The Interview: Matthew Teitelbaum
“I have to say the list would go on for a long time,” Matthew Teitelbaum says when asked to choose an artwork he likes to visit the most, and yet he has only a single piece of art hanging on the walls of his den at the Museum of Fine Arts. It’s a decidedly sparse and modern space for the head of the city’s most historical art museum, yet under Teitelbaum the MFA is in the midst of a renaissance: He’s doled out undisclosed millions for the first Frida Kahlo painting the artist ever sold, pioneered the museum’s new Late Nites, and is drawing more youth visitors than the organization has in years. In late summer, between sips of Diet Coke, the Canadian expat opened up about the perks and the challenges of leading the MFA—and about the lone portrait hanging in his office.
I have to ask: Why this piece as your one office painting?
That’s a portrait of Marsden Hartley, the great American artist, by Milton Avery, another great American artist. And, by the way, it has been in the galleries quite a bit, so it’s not something I keep privately in my office, although at the moment it’s here. And the reason I wanted it in my office was because it’s one artist expressing admiration for another artist. It’s the notion of legacy, and so Milton Avery here is tipping his hat to Marsden Hartley in that notion of American lineage. There’s something about having Marsden Hartley look at me every day that, I don’t know whether it gives me energy or exactly what it does, but it is inspiring.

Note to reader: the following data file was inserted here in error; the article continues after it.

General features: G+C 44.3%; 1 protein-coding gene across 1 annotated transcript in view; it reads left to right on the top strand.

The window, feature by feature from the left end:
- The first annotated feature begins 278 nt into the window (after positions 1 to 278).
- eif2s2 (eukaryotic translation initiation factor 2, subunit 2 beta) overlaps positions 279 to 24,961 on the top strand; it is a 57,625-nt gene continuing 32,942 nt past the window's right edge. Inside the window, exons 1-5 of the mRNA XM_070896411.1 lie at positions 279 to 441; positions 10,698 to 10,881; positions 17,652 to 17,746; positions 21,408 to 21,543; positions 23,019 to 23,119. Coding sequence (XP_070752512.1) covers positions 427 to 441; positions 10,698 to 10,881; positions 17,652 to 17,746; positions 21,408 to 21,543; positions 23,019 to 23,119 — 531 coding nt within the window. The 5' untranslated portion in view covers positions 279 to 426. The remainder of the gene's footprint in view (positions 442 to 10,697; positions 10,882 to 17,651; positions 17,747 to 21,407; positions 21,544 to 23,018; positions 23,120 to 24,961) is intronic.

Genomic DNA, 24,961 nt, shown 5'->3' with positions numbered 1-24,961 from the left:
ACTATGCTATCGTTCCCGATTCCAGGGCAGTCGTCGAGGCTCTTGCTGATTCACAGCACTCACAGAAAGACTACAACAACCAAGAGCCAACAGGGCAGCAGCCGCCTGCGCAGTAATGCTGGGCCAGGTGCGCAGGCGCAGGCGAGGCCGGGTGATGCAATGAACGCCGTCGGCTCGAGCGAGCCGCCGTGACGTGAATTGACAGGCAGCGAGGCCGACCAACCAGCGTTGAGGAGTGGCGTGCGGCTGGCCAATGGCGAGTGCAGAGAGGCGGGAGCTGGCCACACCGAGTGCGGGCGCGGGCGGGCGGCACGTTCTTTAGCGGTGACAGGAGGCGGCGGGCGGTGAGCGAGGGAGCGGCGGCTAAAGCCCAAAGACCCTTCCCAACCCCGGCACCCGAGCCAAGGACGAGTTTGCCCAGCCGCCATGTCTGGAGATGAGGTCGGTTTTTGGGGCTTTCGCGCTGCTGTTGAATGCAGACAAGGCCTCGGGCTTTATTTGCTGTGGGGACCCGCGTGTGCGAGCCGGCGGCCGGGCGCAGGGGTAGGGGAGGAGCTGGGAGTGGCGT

Will you swap the painting out at some point?
Yes, I think I will. I wouldn’t mind seeing him in the galleries, but if you’re going to ask me what I’m going to put up in its place, I’m not yet sure.
Probably not the Frida Kahlo.
I think that would be a mistake. That would be a mistake for a whole range of reasons.
You live nearby in Brookline. Do you walk or take the T to work? Or do you drive?
I have only one excuse for driving. And I do drive, and it doesn’t take that long. I should probably walk, but—and you’re going to think I’m making this up—it does give me the opportunity to phone my mother. So if I go into work at a certain time and I know she’s up, I can phone her and we can have a conversation before I get here and I can feel virtuous and she can feel that I still love her and everything’s okay.